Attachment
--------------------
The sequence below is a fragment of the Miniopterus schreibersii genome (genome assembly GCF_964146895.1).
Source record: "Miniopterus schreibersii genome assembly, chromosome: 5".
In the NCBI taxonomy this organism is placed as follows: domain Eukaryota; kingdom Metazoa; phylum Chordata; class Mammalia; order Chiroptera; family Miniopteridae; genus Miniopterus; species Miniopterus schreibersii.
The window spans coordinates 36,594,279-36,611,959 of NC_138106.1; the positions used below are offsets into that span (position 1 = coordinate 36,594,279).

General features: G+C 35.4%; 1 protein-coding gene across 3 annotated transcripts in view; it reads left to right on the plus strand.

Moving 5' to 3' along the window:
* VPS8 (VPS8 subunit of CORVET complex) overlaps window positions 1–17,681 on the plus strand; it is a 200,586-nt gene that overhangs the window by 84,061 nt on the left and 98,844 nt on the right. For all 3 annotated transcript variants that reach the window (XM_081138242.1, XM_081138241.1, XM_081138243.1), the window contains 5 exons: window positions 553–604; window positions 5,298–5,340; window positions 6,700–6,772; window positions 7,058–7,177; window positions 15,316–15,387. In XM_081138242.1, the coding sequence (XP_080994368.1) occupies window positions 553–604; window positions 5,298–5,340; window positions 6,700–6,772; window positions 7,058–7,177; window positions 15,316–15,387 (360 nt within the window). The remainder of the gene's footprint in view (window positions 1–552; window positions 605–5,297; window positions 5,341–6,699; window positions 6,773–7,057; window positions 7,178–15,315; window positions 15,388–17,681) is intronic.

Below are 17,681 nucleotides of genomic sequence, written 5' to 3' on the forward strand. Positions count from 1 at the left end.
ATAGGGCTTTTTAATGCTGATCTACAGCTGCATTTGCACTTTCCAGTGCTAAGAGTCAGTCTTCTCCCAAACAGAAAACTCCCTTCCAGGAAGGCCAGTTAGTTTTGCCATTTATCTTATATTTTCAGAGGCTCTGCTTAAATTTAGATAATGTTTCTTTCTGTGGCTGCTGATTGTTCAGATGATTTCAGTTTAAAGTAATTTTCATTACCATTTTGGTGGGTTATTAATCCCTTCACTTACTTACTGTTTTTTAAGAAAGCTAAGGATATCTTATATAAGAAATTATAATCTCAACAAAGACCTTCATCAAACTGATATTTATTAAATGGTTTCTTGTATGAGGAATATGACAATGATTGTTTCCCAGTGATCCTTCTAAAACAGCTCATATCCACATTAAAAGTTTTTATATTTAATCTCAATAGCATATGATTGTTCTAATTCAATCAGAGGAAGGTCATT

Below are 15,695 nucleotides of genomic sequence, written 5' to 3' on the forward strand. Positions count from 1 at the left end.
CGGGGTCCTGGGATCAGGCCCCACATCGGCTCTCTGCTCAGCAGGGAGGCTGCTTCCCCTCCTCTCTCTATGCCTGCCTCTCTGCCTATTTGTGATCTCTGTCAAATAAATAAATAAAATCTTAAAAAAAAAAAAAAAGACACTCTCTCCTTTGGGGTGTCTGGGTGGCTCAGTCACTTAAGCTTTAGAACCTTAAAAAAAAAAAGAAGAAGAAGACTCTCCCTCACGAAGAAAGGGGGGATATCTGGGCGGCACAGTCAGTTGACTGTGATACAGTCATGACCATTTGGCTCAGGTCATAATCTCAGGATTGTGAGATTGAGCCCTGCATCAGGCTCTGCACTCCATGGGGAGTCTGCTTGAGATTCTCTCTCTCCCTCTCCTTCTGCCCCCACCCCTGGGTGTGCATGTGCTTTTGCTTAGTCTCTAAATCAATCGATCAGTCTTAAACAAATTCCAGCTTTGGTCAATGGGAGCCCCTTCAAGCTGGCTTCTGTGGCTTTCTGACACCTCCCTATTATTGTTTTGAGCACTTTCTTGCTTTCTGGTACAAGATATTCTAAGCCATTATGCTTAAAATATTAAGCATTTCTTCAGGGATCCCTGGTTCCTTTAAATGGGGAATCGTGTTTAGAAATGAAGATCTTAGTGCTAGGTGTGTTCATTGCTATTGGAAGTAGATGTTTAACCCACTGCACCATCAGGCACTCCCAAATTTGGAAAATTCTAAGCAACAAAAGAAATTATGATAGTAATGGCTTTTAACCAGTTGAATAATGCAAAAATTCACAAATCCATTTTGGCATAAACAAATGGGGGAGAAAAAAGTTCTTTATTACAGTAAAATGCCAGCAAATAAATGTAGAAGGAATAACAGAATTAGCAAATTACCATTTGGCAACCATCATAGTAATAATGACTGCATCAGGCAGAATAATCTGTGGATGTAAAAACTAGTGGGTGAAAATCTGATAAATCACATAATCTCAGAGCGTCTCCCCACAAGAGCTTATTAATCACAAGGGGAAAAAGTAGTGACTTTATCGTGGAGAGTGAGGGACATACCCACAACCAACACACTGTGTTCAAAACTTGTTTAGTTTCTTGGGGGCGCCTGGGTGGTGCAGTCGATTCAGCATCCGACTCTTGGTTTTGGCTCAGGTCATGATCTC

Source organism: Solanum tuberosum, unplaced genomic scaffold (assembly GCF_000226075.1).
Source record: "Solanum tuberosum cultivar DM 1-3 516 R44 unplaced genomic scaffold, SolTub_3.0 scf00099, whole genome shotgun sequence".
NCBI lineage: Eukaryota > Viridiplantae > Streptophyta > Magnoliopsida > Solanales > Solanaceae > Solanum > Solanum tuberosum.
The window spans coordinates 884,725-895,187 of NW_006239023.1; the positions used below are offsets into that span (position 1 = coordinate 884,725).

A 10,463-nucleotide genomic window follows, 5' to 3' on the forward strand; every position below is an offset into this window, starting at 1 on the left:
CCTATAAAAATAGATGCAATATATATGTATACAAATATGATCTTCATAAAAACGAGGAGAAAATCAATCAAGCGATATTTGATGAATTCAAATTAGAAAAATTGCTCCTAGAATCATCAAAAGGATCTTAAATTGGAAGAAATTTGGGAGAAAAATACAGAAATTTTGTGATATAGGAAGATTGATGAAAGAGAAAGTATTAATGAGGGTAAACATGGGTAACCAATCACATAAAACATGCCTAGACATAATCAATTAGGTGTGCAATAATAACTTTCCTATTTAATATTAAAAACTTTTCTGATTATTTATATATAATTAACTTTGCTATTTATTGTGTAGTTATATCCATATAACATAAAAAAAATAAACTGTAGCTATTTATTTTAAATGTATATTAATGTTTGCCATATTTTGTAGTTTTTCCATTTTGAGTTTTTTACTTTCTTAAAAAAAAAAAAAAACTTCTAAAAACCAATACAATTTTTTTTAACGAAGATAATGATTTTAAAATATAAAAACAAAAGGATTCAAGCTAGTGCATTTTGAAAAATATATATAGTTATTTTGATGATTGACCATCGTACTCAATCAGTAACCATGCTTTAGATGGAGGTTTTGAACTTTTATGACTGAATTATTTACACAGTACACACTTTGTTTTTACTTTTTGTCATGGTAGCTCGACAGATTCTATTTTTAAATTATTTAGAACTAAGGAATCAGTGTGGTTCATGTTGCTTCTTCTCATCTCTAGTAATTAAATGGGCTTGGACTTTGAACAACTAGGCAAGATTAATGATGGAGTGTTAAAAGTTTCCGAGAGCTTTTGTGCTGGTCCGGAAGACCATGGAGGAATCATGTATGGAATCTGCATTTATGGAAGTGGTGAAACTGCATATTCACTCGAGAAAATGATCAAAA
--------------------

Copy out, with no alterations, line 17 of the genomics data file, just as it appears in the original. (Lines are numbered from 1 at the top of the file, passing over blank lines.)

CCTATAAAAATAGATGCAATATATATGTATACAAATATGATCTTCATAAAAACGAGGAGAAAATCAATCAAGCGATATTTGATGAATTCAAATTAGAAAAATTGCTCCTAGAATCATCAAAAGGATCTTAAATTGGAAGAAATTTGGGAGAAAAATACAGAAATTTTGTGATATAGGAAGATTGATGAAAGAGAAAGTATTAATGAGGGTAAACATGGGTAACCAATCACATAAAACATGCCTAGACATAATCAATTAGGTGTGCAATAATAACTTTCCTATTTAATATTAAAAACTTTTCTGATTATTTATATATAATTAACTTTGCTATTTATTGTGTAGTTATATCCATATAACATAAAAAAAATAAACTGTAGCTATTTATTTTAAATGTATATTAATGTTTGCCATATTTTGTAGTTTTTCCATTTTGAGTTTTTTACTTTCTTAAAAAAAAAAAAAAACTTCTAAAAACCAATACAATTTTTTTTAACGAAGATAATGATTTTAAAATATAAAAACAAAAGGATTCAAGCTAGTGCATTTTGAAAAATATATATAGTTATTTTGATGATTGACCATCGTACTCAATCAGTAACCATGCTTTAGATGGAGGTTTTGAACTTTTATGACTGAATTATTTACACAGTACACACTTTGTTTTTACTTTTTGTCATGGTAGCTCGACAGATTCTATTTTTAAATTATTTAGAACTAAGGAATCAGTGTGGTTCATGTTGCTTCTTCTCATCTCTAGTAATTAAATGGGCTTGGACTTTGAACAACTAGGCAAGATTAATGATGGAGTGTTAAAAGTTTCCGAGAGCTTTTGTGCTGGTCCGGAAGACCATGGAGGAATCATGTATGGAATCTGCATTTATGGAAGTGGTGAAACTGCATATTCACTCGAGAAAATGATCAAAA